This building sat on the northeast corner of West Second and Rowley Street. City Hall was built in 1904 by A.J. Kings who built many other buildings of the time including the Carnegie Library (now Carnegie Resource Center), Masonic Temple, Elks Lodge, Methodist and St. Joe Hospitals, Holy Family Catholic Church and Dreamland Ball Room. This building was razed in the 1960’s because the building had become unstable due to land settling; it was built on land that at one time was a slough. A parking lot now occupies the space.
Published in the February 12th, 2022 Mitchell Republic.
From the Carnegie Archives.
Early Settlement of Mitchell at Firesteel 1879
Mitchell had its beginnings at a little settlement called Firesteel located about 2 miles east of Mitchell near the mouth of the Firesteel creek. The settlers had hopes of the railroad making a station at Firesteel, but the railroad decided that the danger of flooding was too great at this location and moved their building site to what is now Mitchell. Not to be deterred many of the settlers of Firesteel moved their buildings to the railroad location and established the town of Mitchell. Businesses shown in the photo include Wm Van Eps (a general store), a harness shop, a law and land office, and Valley House. Photos of early Mitchell clearly show the Wm Van Eps store. The Carnegie Resource Center has a monograph titled Firesteel, Birthplace of Mitchell, SD written by Ethel Dowdell Abild in 1980 recounting the experiences of Mrs. Louise Greene Hammer, an early settler, up to 1944. Louise’s adventure as a nine-year-old coming to Dakota Territory in a covered wagon in 1870 with her family tell of the everyday life of an early pioneer in Dakota Territory. Heman Greene was her father who helped survey the town of Mitchell and built the first house in Firesteel. Ethel Dowdell Abild is a relative of Louise Greene Hammer. If you want to learn about how Mitchell and the surrounding areas became settled, come down to the Carnegie Resource Center and find yourself taken back to the pioneering days in Dakota Territory in such writings as the Ethel Dowdell Abild’s recounting of Louise Greene Hammer’s experiences and EARLY PIONEERING IN DAVISON COUNTY by Nellie M. Lindsey as well as many other documents.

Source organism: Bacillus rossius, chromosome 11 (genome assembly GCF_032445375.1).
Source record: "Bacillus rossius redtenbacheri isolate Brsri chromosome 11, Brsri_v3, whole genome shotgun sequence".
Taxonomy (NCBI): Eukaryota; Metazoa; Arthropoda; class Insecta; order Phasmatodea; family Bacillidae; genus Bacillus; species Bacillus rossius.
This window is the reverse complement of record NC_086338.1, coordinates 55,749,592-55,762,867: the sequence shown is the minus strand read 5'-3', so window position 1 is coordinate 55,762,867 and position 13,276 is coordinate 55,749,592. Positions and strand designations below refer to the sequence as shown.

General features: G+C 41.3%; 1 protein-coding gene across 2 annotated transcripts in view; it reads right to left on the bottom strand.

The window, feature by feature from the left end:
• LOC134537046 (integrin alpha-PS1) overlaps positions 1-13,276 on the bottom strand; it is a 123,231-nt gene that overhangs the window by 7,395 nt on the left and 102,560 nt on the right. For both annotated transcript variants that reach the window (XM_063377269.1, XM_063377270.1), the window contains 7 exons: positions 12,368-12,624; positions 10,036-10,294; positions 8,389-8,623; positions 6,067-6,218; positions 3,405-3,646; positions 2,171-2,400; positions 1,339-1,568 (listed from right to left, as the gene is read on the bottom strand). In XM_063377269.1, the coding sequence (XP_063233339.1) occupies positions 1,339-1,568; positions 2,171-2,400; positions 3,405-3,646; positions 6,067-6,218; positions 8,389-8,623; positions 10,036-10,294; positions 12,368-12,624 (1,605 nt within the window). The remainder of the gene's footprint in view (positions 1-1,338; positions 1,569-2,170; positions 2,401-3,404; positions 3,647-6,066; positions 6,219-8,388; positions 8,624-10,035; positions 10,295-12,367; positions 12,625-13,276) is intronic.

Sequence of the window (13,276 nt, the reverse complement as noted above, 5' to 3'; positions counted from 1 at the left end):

Published in the March 26th, 2022 Mitchell Republic.
“In a July 4, 1861 speech, Lincoln told the nation the purpose of America’s government was "to elevate the condition of men, to lift artificial burdens from all shoulders and to give everyone an unfettered start and a fair chance in the race of life." He followed through with the passage of the Homestead Act, which remained active for 124 years until it was repealed in 1976, and resulted in 10 percent of U.S. land—or 270 million acres—to be claimed and settled.” Homestead Act - Definition, Dates & Significance - HISTORY
The look of each homestead varied. They all had one thing in common – they were a dream. The reality of the dream was often a harsh and uncompromising struggle with the land and the elements. Notice that there are no trees, but the fences are made of tree branches. This homestead was fortunate to have a house made from sod and wood and shelter for animals. Many homesteads only used sod as their building material. Even though life was hard on the homestead, many were able to fulfill the requirements and felt like they were working for themselves and making a better life. All US citizens, including women, African Americans, freed slaves, and immigrants, were eligible to apply to the federal government for a “homestead,” or 160-acre plot of land. Homesteaders “paid a filing fee of $18—$10 to make a temporary claim on the land, $2 for commission to the land agent and an additional $6 final payment to receive an official patent on the land. Land titles could also be purchased from the government for $1.25 per acre following six months of proven residency.” They had to stay on the land for five years, make improvements and work the land. The Ickes homestead (SW corner of section 27 in Stanley County, South Dakota) sat near the Bad River. They sold the land to William Young on April 24, 1926, according to Deed Record No. 141, page 485.
Published in the July 16th, 2022 Mitchell Republic.
Early photographers would go to many heights to get just the right picture angle. Harry Hersey liked to take aerial photos and built this tall tripod to use to get those beloved photos. Harry and his brother Tom were photographers in Mitchell for many years. This photo was taken on the Dakota Wesleyan Campus; in the background on the right is the president’s house, Science Hall (center), College Hall on the left.
Published in the January 22nd, 2022 Mitchell Republic.
Photo from the Carnegie Archives.
The remains of Kress Drug after it was consumed by fire on April 14, 1950. The fire started in the Widmann Hotel and spread across First Avenue to the Kress Drug building. This building was torn down and replaced by a one story building in which Kress Drug reopened in September, 1950. In the front part of the basement, Ed Nobis’ Barbershop was also reopened. Nobis formerly occupied the same space in the old building. Singer Sewing Machine Store occupied the building for a time and Rusted Wing Gift Shop now does business from this site at 100 N Main.
Published in the October 1st, 2022 Mitchell Republic.